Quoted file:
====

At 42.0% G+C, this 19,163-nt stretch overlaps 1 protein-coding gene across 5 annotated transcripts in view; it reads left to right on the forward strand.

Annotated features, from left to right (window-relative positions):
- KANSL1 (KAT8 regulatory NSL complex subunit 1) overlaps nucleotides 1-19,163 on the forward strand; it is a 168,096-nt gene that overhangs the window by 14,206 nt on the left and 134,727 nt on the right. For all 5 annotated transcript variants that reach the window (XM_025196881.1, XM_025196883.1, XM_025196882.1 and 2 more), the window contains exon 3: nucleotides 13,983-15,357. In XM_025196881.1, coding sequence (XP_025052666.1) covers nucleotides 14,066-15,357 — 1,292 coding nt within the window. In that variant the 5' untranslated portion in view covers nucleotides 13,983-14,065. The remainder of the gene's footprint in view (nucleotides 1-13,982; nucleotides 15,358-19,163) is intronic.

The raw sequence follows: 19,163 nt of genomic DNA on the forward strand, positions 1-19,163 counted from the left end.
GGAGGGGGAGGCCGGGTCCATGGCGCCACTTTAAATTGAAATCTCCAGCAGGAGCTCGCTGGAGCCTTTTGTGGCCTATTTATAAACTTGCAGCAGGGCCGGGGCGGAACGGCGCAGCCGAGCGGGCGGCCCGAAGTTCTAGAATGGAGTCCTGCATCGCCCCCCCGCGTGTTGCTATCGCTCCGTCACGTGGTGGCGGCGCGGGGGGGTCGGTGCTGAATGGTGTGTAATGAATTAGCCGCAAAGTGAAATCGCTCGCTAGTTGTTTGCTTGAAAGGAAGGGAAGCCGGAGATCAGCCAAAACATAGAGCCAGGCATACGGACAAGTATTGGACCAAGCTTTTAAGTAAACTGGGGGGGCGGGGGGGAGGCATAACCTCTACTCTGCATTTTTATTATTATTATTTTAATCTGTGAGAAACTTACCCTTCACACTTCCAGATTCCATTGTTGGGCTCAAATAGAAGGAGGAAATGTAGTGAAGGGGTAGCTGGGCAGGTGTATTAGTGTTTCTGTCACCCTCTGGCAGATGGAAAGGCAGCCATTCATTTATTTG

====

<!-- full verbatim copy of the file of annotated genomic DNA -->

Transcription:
At 42.0% G+C, this 19,163-nt stretch overlaps 1 protein-coding gene across 5 annotated transcripts in view; it reads left to right on the forward strand.

Annotated features, from left to right (window-relative positions):
- KANSL1 (KAT8 regulatory NSL complex subunit 1) overlaps nucleotides 1-19,163 on the forward strand; it is a 168,096-nt gene that overhangs the window by 14,206 nt on the left and 134,727 nt on the right. For all 5 annotated transcript variants that reach the window (XM_025196881.1, XM_025196883.1, XM_025196882.1 and 2 more), the window contains exon 3: nucleotides 13,983-15,357. In XM_025196881.1, coding sequence (XP_025052666.1) covers nucleotides 14,066-15,357 — 1,292 coding nt within the window. In that variant the 5' untranslated portion in view covers nucleotides 13,983-14,065. The remainder of the gene's footprint in view (nucleotides 1-13,982; nucleotides 15,358-19,163) is intronic.

The raw sequence follows: 19,163 nt of genomic DNA on the forward strand, positions 1-19,163 counted from the left end.
GGAGGGGGAGGCCGGGTCCATGGCGCCACTTTAAATTGAAATCTCCAGCAGGAGCTCGCTGGAGCCTTTTGTGGCCTATTTATAAACTTGCAGCAGGGCCGGGGCGGAACGGCGCAGCCGAGCGGGCGGCCCGAAGTTCTAGAATGGAGTCCTGCATCGCCCCCCCGCGTGTTGCTATCGCTCCGTCACGTGGTGGCGGCGCGGGGGGGTCGGTGCTGAATGGTGTGTAATGAATTAGCCGCAAAGTGAAATCGCTCGCTAGTTGTTTGCTTGAAAGGAAGGGAAGCCGGAGATCAGCCAAAACATAGAGCCAGGCATACGGACAAGTATTGGACCAAGCTTTTAAGTAAACTGGGGGGGCGGGGGGGAGGCATAACCTCTACTCTGCATTTTTATTATTATTATTTTAATCTGTGAGAAACTTACCCTTCACACTTCCAGATTCCATTGTTGGGCTCAAATAGAAGGAGGAAATGTAGTGAAGGGGTAGCTGGGCAGGTGTATTAGTGTTTCTGTCACCCTCTGGCAGATGGAAAGGCAGCCATTCATTTATTTG